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Topic: Politics & Policy     Department: Letters

It's a perilous profession

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Wildland settings make for terrible places to get injured (HCN, 10/17/11, "The golden hour"). Unfortunately, injuries often lead to death, as time becomes the killer. Nobody is to blame for this, and changing a pretty damn good system -- that which is used by the U.S. Forest Service -- will do no good, and could possibly, as mentioned in the story, lead to greater harm. We have become a finger-pointing society, and sometimes I think it's best if we can find a way to grieve, accept our losses, and try our best to move on.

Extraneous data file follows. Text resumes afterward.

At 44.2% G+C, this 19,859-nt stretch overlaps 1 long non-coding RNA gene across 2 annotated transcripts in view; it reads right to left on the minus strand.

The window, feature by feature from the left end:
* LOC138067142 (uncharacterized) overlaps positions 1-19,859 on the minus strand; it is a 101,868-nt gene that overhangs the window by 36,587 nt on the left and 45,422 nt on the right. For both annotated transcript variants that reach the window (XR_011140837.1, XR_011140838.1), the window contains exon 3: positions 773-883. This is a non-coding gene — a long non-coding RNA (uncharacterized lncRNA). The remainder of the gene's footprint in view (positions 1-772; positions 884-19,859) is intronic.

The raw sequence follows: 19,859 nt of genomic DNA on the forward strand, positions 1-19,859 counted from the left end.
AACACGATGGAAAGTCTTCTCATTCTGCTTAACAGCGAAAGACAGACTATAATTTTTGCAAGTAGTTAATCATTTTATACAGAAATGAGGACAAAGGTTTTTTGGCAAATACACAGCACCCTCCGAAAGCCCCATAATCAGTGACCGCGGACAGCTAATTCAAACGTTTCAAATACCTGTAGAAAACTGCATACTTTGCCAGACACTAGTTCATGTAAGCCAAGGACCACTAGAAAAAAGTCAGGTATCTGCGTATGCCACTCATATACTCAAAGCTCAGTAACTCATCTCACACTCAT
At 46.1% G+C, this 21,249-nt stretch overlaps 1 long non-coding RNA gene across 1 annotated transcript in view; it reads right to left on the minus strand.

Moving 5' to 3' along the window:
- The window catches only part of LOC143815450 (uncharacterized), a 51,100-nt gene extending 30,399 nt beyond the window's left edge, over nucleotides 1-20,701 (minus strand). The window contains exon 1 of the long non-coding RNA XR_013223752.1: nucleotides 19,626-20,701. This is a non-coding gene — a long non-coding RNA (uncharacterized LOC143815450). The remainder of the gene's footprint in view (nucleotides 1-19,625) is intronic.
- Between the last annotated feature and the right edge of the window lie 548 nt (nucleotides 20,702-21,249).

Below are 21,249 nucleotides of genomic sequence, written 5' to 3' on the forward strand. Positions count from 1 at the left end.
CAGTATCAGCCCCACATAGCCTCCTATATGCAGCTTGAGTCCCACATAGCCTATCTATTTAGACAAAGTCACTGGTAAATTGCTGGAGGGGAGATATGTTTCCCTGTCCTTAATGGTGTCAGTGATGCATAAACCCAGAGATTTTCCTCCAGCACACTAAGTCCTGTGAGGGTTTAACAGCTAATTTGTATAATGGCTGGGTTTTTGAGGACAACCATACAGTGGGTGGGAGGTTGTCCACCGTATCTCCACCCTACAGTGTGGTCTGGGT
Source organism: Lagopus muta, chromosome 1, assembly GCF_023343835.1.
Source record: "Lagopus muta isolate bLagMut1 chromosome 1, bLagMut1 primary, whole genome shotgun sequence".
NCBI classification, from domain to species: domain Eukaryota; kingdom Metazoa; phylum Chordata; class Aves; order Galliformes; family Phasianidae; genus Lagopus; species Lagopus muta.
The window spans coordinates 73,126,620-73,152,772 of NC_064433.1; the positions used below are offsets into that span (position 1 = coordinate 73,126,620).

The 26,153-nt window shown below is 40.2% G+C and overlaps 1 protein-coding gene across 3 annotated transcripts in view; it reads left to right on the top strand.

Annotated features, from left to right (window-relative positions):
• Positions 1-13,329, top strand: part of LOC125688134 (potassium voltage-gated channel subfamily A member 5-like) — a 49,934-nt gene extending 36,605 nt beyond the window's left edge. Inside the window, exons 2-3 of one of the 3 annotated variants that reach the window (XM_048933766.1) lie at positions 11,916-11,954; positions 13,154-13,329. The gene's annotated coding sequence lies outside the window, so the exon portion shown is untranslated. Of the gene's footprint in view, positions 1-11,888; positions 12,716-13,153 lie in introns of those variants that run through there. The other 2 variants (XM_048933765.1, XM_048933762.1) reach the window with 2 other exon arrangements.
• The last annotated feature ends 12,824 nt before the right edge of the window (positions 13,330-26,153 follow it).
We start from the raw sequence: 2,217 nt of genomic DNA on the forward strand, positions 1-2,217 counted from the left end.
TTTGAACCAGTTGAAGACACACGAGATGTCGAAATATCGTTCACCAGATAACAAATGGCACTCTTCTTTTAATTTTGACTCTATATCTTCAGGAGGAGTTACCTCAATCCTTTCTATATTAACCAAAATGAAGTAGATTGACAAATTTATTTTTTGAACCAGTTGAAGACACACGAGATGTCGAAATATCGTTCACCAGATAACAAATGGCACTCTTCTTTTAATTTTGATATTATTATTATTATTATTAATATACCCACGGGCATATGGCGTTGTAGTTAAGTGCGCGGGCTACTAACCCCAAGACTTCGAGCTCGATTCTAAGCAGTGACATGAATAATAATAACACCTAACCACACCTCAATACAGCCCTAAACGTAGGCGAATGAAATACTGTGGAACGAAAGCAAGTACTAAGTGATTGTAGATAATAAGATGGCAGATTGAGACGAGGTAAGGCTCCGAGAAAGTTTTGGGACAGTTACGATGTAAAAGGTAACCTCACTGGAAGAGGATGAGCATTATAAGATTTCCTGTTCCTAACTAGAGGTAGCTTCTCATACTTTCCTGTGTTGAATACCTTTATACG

I don't want to be harsh or insensitive, as this tragedy is just that: a tragedy. But let's stop the blame game before we become a society totally void of personal responsibility and ownership. Wildland firefighting, particularly while felling trees, is a dangerous job. People die on this job every year. Does this suck? Sure. Will it ever change? No. Is there anyone to blame for this fact? No. This is a tragedy and it should have never happened, but I don't believe there is any fault to be distributed, and I don't believe changes in the current system need to be implemented.

Mike Welch
Missoula, Montana

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